Legislation in the U.S. House and Senate seeks to make it easier for independent auto repair shops to access the information they need to repair vehicles.
The information — service information, computer codes and safety-related bulletins — and specialized tools are not available at a "reasonable" cost to repair shops, and in some cases they are difficult to obtain, the Automotive Aftermarket Industry Association said.
Howard Hancock, owner of Hancock Automotive, 145 N. Hillside, said it is needed legislation for repair shops like his to be able to compete for repair work.
"They make it so you can't work on their cars and ultimately the consumer suffers," Hancock said. "It's something that needs to pass."
John Pennella, owner of the Garage, 610 N. Maize Road, said it's not impossible to get such information for late-model cars and trucks. But the pricing on that information can vary greatly between manufacturers.
"It would be nice to see a specified price structure for the information," Pennella said.
And there are instances where his shop doesn't have the specialized tooling available to dealers and has to refer a repair elsewhere.
Bills in the House and Senate, titled "The Motor Vehicle Owners' Right to Repair Act," purportedly would make it easier and less costly for shop owners like Pennella to obtain that information and tools.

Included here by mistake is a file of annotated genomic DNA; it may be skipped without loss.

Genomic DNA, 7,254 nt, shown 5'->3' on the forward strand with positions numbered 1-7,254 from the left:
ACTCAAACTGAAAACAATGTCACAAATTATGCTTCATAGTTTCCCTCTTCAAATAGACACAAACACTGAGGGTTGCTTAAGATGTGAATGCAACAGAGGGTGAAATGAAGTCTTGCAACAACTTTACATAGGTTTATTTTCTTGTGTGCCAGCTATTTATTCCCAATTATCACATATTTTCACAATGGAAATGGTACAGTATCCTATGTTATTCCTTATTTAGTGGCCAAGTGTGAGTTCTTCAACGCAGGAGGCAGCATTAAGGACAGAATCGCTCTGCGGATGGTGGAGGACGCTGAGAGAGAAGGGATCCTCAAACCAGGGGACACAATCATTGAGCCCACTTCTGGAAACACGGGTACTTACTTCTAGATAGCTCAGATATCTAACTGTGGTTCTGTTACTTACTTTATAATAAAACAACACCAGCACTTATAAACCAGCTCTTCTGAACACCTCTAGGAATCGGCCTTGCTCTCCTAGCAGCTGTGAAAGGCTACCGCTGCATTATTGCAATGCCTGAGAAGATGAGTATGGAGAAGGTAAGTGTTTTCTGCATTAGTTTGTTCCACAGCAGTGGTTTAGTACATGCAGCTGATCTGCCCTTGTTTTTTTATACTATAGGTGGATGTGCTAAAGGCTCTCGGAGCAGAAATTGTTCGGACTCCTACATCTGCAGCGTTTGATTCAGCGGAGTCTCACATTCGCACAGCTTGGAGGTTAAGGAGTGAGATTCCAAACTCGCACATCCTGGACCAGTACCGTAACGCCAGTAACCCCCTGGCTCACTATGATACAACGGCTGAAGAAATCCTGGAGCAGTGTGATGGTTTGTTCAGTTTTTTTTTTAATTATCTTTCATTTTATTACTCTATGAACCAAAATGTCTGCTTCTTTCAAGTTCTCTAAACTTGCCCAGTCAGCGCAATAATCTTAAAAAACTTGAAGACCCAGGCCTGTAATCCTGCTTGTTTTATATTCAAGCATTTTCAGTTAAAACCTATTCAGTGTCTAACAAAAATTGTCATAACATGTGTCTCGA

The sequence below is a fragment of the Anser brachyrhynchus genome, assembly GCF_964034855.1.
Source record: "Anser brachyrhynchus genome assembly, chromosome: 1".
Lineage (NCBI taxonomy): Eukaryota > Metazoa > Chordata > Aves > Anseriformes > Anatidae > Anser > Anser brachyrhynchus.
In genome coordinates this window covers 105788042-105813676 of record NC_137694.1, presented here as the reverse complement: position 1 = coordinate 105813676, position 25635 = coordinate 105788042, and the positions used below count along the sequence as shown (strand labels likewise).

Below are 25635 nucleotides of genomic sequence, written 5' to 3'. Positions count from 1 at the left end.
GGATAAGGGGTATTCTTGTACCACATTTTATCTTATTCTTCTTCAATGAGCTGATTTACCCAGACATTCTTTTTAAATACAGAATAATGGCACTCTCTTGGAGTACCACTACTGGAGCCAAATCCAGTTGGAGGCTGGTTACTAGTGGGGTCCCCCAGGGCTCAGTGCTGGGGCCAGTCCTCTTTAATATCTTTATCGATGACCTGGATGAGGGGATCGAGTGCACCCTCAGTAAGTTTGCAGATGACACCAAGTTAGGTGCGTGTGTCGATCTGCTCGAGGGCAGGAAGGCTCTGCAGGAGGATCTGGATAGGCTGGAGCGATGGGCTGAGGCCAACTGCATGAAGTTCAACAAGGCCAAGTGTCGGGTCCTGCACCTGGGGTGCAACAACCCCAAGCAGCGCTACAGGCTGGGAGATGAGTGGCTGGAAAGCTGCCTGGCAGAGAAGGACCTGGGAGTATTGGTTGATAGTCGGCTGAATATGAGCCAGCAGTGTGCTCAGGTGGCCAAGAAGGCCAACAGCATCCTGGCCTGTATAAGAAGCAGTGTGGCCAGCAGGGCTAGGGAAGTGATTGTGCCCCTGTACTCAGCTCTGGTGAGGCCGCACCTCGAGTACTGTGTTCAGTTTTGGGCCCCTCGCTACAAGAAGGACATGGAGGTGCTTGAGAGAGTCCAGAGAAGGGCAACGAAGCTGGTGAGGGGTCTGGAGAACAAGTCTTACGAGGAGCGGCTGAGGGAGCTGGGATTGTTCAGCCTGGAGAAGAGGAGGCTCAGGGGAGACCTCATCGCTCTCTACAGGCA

Pennella said, for instance, that he pays General Motors a little more than $1,000 a year to be able to download computer codes that he can use to reprogram a GM car's computer.
But the legislation doesn't sit well with auto dealers, who said they spend a lot of money each year sending service technicians to training inside and outside of the dealership for the latest updates on repairing certain vehicles.
But dealers do have easier access to the manufacturers' service information, computer codes and tooling because they are franchisees.
"That's (the legislation) the craziest thing I ever heard of," said Dawson Grimsley, president of Davis-Moore Auto Group, who equates the legislation with compelling McDonald's to give out information about how exactly it makes a Big Mac.
Besides, Grimsley said, "just because you give an independent information doesn't mean they'll know how to use it."
There are two bills for Right to Repair. The one for the House was introduced in April 2009 and is in the House Committee on Energy and Commerce. The Senate version was introduced March 25 by Sen. Barbara Boxer, D-Calif. The bill was co-sponsored by Sen. Sam Brownback, R-Kan.
The AAIA said it has attempted this legislation before but has not been successful in getting it advanced through Congress. Aaron Lowe, AAIA vice president for government affairs, said powerful lobbies between the carmakers and auto dealers group have made it difficult to get the legislation through.
"We've been fighting this battle for years now," Lowe said.